Patriots Run Defense Ranks Dead Last Versus Power Runs
You may have heard that Marshawn Lynch has a tendency to run with a little power. Patriots fans may have reason to be as concerned about Lynch as Seahawks fans are about Tom Brady. The New England defensive line ranks dead last against power runs, according to FootballOutsiders.com. They define a power run as, “percentage of runs on 3rd or 4th down, with 2 yards or less to go, that achieved a first down or touchdown.” Seattle, on the other hand, ranked second in the NFL in converting those situations. Those two inequalities may be the deciding factor in this Super Bowl.
Seahawks rarely stuffed
Football Outsiders also tracks a stat called “Stuffed” that is the percentage of runs where a running back is tackled at, or behind the line of scrimmage. Getting stuffed is not good. Stuffing opponents is great.
New England ranks 28th in the NFL in stuffing opposing running backs while the Seahawks offense ranks 6th in fewest stuffed runs
That means a lot of positive yardage for the Seahawks run game and a far greater chance to see 3rd and short than 3rd and long. We just learned that 3rd and short is not a great down for the Patriots run defense. That brings us to our next big disparity.
The Seahawks rank #1 in the NFL in converting 3rd and 2 or less. The Patriots rank 30th in the NFL in stopping opponents in those situations.
This starts to paint a pretty clear picture of what the Seahawks game plan needs to be. Run. Run. And then run some more. We already know that 30 rush attempts was a magic number for Rex Ryan. The Patriots are 8-7 since 2012 when allowing 30+ rush attempts and 28-5 in games where they do not.
Seattle likes to run the ball between the tackles behind Max Unger, James Carpenter and J.R. Sweezy. They ranked 5th in the NFL in production running up the middle, per FootballOutsiders.com. The Patriots defensive line was 22nd in defending those interior runs.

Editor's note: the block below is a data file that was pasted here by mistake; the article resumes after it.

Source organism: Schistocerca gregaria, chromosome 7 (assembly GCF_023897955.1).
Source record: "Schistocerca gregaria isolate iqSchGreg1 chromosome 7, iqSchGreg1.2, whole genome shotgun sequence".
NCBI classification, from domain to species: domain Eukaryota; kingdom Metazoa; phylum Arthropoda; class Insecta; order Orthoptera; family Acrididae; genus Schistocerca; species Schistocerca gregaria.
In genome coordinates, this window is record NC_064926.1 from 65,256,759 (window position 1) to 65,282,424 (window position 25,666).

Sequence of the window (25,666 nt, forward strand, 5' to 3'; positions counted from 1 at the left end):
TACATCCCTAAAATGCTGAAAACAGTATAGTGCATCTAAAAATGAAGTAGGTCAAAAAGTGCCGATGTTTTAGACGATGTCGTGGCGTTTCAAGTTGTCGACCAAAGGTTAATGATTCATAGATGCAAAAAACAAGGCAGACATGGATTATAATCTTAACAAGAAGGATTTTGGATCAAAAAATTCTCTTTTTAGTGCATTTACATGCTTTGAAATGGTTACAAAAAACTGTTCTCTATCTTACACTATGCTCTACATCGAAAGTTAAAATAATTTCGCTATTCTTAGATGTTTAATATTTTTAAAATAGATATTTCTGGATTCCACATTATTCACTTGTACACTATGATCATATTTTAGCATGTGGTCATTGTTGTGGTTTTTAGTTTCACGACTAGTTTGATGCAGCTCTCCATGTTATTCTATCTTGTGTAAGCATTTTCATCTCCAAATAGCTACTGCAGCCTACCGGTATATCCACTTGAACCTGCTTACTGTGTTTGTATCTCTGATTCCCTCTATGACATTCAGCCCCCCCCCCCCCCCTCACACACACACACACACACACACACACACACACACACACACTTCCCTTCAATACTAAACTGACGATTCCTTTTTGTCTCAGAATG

That was a little surprising given the presence of Vince Wilfork, and other big bodies like former Seahawks Alan Branch and Sealver Siliga. But Wilford has not played nose tackle with any regularity since 2009. He plays as right defensive end, which explains why the Patriots are so good at defending runs off the offenses left end (6th in the NFL).
Nose tackle is left to Siliga, and there is some evidence that he has been a difference maker. Siliga started getting regular snaps there in Week 14 against the Chargers. New England has solidified their run defense in that time, including holding the Jets to 116 yards rushing and 3.6 YPC after giving up 218 yards and 5.1 YPC in the first matchup without Siliga in the lineup.
But it has been far from a cure-all. The Ravens rushed for 136 yards and 4.9 YPC and the Colts managed 4.4 YPC.
Another element of the running game for the Seahawks is the presence of Russell Wilson, both in designed runs and scrambles. Take a look at the list of quarterbacks the Patriots have faced this year:
Ryan Tannehill (2)
Geno Smith (2)
Not exactly an intimidating runner in the group. They have not faced many running quarterbacks in the past three years, and when they have, they have lost.
New England in 0-3 versus quarterbacks who can run since 2012
They played Colin Kaepernick and Russell Wilson in 2012 and lost both of those games. Neither player killed New England with their legs, but both were highly productive in the passing game. They combined for 7 touchdowns and 1 interception. It is hard to say if that was due to the defensive tactics Bill Belichick deployed to limit their run options or just good pass offense from the 49ers and Seahawks.
Cam Newton played the Patriots last year and had more luck running. He totalled 62 yards on the ground and also did well through the air with 3 TDs and 0 INT. That brings the total of these three running quarterbacks to 10 TDs and 1 INT. That at least raises the question about whether the choices Belichik has made in the past to slow down these types of players has backfired in the passing game. Having Darrelle Revis and Brandon Browner may embolden him to try the same approach and hope for better results.